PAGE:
Every Single Ripple (painting reflective water)

"Venetian Duck"
12 x 16 Chalk pastel on flat canvas
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Water is one of my favorite subjects to paint.  It's also one of the most difficult subjects to paint (for me, anyway).  I took the photo for the above painting in Venice, California.  We took a walk along the canals and happened upon a duck (apparently the locals nicknamed her "Daisy.")  I took the photo because of the reflections in the water, knowing I would like to try to turn it into a painting.

I tried it out on textured paper with dry pastel, but I kept losing my darks.  It came out much better on the second try, when I pressed wet chalk pastels directly onto flat canvas to get those nice dark shapes.  It took many layers of wet chalk, fixative, and dry chalk to get the final result.

It you're going to paint water, it helps to remember a few things:

*Water is always horizontally straight to the eye.  That means any horizontal lines you make in your water have to be straight too.

* Without deep, dark shadows, there will be no bright lights.

* You may have some vertical reflections, but you need to pull those colors into the water around it (no hard vertical lines in your water!)

*Don't make any horizontal lines that go all the way across your piece.  Alternate them throughout the piece in shorter strokes to show ripples.

 Painting water can turn into a time-consuming process.  This piece took me many sessions of tweaking and reworking because of the reflections in the water, and I wasn't even being that faithful to the photo!  The end result is worth all the work though. If you get tired, put it aside for a while to give your eyes a break and try something different.  When you come back to the painting with a fresh eye, you'll see what areas you can change to get the result you want.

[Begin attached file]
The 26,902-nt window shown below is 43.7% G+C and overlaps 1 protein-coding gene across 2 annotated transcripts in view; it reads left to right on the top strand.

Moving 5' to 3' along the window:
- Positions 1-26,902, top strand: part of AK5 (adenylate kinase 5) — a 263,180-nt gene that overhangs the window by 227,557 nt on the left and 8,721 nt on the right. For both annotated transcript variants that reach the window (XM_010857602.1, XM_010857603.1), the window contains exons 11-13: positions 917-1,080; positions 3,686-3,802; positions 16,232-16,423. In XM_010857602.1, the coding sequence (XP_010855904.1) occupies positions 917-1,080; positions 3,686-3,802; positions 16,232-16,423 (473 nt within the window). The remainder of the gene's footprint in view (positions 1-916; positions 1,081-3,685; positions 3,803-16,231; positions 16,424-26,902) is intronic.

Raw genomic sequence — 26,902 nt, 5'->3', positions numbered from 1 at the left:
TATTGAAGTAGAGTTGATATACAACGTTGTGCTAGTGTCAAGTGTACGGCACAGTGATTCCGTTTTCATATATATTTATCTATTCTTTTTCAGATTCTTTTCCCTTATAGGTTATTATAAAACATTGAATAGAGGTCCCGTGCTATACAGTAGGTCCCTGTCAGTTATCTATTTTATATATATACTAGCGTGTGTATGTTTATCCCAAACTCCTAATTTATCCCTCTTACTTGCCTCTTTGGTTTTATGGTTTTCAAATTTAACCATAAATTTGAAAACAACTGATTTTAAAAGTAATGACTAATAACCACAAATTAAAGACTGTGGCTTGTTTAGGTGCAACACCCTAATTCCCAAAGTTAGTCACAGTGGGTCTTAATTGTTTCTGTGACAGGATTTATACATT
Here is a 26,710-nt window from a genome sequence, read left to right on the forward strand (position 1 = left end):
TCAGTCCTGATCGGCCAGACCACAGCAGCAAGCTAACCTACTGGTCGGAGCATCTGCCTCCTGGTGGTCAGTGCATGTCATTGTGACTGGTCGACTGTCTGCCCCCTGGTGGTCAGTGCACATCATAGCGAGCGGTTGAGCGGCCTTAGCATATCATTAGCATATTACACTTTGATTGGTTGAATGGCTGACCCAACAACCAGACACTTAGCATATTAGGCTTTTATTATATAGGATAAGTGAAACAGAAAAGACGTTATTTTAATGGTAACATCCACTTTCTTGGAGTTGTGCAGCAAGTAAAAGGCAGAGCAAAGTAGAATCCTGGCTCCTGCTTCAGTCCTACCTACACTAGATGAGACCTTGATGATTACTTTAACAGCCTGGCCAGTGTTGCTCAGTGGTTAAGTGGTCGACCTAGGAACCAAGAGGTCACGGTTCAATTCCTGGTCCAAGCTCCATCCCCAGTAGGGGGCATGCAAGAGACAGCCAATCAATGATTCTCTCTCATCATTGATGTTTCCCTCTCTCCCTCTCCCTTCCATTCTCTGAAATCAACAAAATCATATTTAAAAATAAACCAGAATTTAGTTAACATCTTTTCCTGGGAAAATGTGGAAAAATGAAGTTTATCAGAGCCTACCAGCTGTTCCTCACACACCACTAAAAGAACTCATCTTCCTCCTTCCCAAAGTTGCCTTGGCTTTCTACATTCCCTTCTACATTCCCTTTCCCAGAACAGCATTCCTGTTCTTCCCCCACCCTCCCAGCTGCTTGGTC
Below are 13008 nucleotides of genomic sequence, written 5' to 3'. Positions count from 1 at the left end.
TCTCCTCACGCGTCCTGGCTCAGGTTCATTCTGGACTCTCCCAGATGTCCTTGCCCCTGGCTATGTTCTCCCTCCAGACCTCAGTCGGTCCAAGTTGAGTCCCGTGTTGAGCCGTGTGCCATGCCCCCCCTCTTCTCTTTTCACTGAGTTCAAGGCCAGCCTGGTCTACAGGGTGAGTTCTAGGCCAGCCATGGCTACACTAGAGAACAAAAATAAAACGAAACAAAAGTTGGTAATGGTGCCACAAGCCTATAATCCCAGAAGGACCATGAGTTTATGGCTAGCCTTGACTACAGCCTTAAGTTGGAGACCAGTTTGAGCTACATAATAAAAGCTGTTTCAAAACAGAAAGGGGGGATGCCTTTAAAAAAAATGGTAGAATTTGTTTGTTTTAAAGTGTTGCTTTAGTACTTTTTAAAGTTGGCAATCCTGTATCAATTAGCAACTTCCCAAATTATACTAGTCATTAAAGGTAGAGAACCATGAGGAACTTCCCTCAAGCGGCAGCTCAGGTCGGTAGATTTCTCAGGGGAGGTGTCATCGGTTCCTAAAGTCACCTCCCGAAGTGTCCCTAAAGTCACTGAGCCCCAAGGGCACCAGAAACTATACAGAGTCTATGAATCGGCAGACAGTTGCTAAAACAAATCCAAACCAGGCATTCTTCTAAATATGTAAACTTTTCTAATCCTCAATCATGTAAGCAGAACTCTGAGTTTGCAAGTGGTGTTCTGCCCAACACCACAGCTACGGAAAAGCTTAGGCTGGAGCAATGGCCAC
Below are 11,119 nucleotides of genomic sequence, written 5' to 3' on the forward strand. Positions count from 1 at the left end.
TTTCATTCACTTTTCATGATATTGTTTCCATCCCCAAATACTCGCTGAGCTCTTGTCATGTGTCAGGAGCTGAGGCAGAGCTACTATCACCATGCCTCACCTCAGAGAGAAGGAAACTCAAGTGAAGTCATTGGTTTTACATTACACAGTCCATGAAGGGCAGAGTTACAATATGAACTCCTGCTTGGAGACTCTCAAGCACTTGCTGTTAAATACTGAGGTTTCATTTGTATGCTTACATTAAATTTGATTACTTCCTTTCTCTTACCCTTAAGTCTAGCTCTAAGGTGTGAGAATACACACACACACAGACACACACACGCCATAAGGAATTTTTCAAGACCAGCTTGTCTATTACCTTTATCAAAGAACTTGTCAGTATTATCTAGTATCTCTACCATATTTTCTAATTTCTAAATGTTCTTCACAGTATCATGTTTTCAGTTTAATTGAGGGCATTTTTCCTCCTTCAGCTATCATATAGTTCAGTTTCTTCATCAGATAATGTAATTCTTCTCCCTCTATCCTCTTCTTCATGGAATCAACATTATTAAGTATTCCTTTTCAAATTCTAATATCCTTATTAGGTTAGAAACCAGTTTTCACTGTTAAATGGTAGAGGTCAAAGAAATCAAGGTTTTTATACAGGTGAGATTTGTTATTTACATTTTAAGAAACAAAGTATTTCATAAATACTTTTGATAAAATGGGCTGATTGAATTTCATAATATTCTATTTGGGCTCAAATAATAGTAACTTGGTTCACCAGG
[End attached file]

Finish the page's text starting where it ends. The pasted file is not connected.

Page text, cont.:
"Apple and Books"
9 x 12 Chalk pastel on canvas
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This little still life is a piece I started last summer when I wanted to paint something simple.  It initially had an earthy-red background, but I didn't like that and put it aside until this month.  Working in the layer of purple made it much more effective.  The books are miniature encyclopedias from the 1930's, and the green apple was one of the few things I could stand to eat while I was pregnant.  It reminds me of my teaching days-- I always preferred green apples over red.

Avocado Card 7
5 x 6.5 Mixed media on paper
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Avocado Card 9
5 x 6.5 Mixed media on paper
Click here to view Etsy listing

I sold a couple of these mixed media cards in frames at the Avocado Festival, and thought I would put the rest of what I have (without the frames) up on Etsy.They're all hand-created, numbered, and signed, and make great kitchen decorations. 

I also sold the original of one of my personal favorites, my little black cat with the attitude problem:
"NOW What?"
It was a bittersweet moment, as I was happy to make the sale, but sad to see her go.  I guess I'll have to get started on a new kitty in the near future, since I have plenty of priceless faces available in my photo collection.  I really enjoy selling my artwork in person, as it gives me the opportunity to meet the buyers and hear their stories.  I also like putting a table out for kids to come in and paint; this year they made cards for Mothers Day, and it was great to watch them get creative with the pastels, glue, and paints.  It's a good reminder that painting is supposed to be fun!

Last but not least, I did another little study that's going on Ebay:
"Tiki Flower" 6 x 9 Pastel on paper

My daughter's a fan of the Enchanted Tiki Room, so I took some pictures of the flowers outside to paint.

Click here to view my other recent artworks that are for sale through my website:


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